Broadly speaking, Miss Sullivan fulfils two roles in the film. In the first half, she is very much a human character: a curious, amoral journalist seeking to play Billy and Maxwell against each other for her own gain. In these early scenes, she is clipped and guarded; her agenda is murky, and yet she seems wryly amused by the macho posturing of her interviewees. She also takes no bullshit: when a leering Maxwell harasses her by invading her personal space, she threatens to cut off his hand, and he backs down, removing his fake fangs to play off his behaviour as an in-character joke.
The former Miss Sullivan communicates entirely though dialogue, the latter Miss Sullivan entirely through song. Mrs Randall, played by cabaret performer Eve Ferret, is another excellent supporting character. The wife of Maxwell, Mrs Randall is a scatterbrained, sickly sweet opera singer who carries a poodle at all times.
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The film leans heavily on the class subtext of the vampire myth, making it so explicit and literal that it becomes a source of comedy. In his very first scene, we see him grope his female make-up artist, and in his next scene makes as if to try the same on Miss Sullivan until she frightens him off. Unlike the silently servile and submissive Brides of Dracula, Mrs Randall is a supportive and caring partner.
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And her poodle is his version of Egypt. Egypt is a man in a perpetual state of quiet exasperation. Most are riffs on self-explanatory archetypes, and the vast majority simply express their innermost thoughts and feelings through ostentatious song. From the moment he appears, accompanied by a sinister ambient wind-chime soundscape, the Wednesday Man is a stranger presence, more difficult to understand.
The Wednesday Man is obsessed with time, and more specifically with timekeeping. He insists that The One must repay him on a Wednesday, quadrupling the debt to punish his slightly lateness. If nothing else, the Wednesday Man goes to show that the writer had one hell of a knack for thinking up brilliant names. Discussing BtKatGBV in terms of authorial intent is quite complex, as it was rather a creatively diffuse production: several figures can arguably be considered its primary author.
The first is the screenwriter, Trevor Preston, best-known for his work on gritty crime series like The Sweeney , but also for fantasy television such as the Doctor Who knock-off Ace of Wands. The second is the director, Alan Clarke, a legend in the British television industry, with a string of TV films displaying a remarkable level of consistency both in technical finesse and in theme. In short, precisely who deserves to be damned or canonised for this thing is open to debate. They examine the intractable problems of the British class system, and portray the constant irruptions of violence between those with power and those without.follow link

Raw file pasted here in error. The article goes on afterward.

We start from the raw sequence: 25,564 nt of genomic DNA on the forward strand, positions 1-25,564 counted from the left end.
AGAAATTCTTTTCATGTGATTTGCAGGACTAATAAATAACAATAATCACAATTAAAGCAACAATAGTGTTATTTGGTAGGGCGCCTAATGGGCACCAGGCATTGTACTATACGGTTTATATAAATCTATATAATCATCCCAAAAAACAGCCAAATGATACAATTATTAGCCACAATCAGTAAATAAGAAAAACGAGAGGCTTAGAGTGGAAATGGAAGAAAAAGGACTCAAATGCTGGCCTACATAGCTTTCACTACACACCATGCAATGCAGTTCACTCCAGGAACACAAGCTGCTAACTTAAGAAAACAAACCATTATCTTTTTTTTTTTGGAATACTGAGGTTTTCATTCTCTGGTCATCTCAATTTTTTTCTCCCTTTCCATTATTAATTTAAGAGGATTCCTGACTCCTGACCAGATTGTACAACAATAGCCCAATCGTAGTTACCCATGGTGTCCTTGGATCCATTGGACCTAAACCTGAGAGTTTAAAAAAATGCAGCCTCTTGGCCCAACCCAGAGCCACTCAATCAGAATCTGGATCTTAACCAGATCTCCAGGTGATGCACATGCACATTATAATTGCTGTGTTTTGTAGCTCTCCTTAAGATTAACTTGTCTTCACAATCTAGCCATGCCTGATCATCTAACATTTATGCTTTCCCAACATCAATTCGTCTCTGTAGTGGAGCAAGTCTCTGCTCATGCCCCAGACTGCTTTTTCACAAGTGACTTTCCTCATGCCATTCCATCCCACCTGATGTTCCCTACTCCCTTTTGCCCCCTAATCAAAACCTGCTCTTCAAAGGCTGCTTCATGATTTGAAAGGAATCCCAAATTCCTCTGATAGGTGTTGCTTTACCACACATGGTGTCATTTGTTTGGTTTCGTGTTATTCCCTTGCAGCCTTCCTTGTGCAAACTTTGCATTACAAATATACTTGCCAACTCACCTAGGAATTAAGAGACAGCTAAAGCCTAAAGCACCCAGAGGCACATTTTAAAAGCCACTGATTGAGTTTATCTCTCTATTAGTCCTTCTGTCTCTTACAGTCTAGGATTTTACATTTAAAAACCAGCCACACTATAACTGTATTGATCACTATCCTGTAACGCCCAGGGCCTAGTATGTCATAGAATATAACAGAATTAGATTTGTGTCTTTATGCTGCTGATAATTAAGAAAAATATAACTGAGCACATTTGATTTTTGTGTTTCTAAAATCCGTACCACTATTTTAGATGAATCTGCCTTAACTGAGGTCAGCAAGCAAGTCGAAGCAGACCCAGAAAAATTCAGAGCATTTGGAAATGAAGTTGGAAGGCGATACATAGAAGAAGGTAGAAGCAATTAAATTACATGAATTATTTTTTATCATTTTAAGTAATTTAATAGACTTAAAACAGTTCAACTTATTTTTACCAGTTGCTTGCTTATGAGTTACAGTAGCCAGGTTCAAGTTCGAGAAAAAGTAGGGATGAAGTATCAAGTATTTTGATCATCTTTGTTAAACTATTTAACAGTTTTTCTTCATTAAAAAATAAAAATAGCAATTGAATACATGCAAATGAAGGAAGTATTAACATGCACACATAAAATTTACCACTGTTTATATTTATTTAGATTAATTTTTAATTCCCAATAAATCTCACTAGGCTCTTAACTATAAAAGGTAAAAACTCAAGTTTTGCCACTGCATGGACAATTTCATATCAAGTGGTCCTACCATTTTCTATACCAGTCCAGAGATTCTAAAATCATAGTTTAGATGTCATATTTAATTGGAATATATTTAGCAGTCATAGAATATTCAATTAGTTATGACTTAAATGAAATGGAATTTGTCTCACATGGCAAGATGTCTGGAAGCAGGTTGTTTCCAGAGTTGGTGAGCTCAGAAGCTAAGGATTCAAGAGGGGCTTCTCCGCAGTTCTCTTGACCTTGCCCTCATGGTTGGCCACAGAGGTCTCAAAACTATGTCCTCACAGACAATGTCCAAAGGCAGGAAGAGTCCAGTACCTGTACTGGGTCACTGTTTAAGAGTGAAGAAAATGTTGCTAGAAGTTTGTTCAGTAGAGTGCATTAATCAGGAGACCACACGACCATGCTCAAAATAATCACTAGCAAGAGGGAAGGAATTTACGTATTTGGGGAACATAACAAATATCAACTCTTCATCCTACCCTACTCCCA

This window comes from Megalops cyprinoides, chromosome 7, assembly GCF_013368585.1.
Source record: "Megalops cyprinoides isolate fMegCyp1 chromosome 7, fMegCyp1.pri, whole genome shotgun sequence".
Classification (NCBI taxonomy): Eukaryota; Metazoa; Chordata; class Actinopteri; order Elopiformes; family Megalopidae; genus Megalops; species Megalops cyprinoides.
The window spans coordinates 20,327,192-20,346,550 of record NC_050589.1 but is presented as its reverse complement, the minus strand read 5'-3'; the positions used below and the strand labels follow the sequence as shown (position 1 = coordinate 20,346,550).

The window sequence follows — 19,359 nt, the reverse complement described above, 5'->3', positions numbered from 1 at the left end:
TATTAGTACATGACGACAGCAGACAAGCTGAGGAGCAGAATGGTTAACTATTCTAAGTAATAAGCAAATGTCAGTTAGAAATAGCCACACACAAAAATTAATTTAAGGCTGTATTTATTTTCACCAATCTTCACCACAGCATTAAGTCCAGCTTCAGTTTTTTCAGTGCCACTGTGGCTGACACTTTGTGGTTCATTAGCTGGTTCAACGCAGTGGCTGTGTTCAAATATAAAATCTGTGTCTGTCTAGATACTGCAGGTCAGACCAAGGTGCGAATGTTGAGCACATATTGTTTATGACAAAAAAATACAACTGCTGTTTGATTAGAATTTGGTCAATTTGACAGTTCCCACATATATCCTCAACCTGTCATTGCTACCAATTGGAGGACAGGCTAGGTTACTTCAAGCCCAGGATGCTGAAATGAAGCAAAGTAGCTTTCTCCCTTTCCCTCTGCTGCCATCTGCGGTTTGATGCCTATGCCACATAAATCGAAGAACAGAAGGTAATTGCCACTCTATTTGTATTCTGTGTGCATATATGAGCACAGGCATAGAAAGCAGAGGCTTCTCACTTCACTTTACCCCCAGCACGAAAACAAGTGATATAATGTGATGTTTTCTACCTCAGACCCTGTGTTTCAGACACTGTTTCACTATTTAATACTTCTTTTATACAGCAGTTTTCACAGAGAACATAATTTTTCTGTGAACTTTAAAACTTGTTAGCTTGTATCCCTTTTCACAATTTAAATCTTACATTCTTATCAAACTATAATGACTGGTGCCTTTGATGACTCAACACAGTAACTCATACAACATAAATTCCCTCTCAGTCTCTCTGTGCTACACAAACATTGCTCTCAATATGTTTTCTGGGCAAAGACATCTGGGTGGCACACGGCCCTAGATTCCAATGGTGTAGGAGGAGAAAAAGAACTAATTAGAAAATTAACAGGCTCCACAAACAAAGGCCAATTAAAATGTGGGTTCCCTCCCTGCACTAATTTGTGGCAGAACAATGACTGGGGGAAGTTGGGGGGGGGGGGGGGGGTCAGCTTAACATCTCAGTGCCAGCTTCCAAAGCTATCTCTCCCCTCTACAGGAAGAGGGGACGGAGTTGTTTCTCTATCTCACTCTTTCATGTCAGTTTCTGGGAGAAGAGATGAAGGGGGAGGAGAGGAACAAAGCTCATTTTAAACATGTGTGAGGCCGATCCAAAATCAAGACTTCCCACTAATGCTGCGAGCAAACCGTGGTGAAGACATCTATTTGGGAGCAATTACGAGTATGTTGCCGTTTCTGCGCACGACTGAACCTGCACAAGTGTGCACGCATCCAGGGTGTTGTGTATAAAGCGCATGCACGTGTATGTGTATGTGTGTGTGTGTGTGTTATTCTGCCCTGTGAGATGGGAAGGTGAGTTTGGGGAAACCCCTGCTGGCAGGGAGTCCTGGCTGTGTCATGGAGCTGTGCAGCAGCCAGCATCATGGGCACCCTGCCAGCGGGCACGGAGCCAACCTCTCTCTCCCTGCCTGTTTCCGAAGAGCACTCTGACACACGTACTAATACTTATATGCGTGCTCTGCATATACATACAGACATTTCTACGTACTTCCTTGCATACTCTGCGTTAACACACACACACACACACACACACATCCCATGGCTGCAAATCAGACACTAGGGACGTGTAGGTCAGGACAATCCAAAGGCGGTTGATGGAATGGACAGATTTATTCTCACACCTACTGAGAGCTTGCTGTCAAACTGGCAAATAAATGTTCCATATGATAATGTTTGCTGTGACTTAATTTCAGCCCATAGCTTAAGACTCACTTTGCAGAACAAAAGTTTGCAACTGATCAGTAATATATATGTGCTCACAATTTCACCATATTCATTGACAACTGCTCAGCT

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Taking a sociological eye to a series of profoundly flawed, disaffected underdogs, Clarke achieved his greatest notoriety with a string of acclaimed crime dramas including Scum , The Firm , and Made in Britain. Characteristically dishevelled and quite clearly working-class, Clarke was an unusual presence at the BBC, where he spent most of his time as a director. Clarke made almost sixty films in his life, but only three of them were features, and one of those was called Billy the Kid and the Green Baize Vampire ; he never really received the respect he deserved from outside the industry.
They are not settled components of their own worlds. Barry Hanson hired George Fenton to compose music for the television series Out , which was how Fenton met Trevor Preston; they first collaborated on songs for the show. Later, they worked on the series Fox , co-writing further songs. Fenton was hesitant, doubting it would ever get made, but got on-board when they met with a producer and the film started looking like a possibility.
And I think he imagined that the film would be much more opulent in some ways, that the realism of it would have an intrinsic glamour. It was written and prepared with the idea of going on location. His work is a celebration of the more bizarre, eccentric side of the underworld, which he knows pretty well. Apparently, Preston intended the film to be a relatively big-budget production, with plenty of location photography.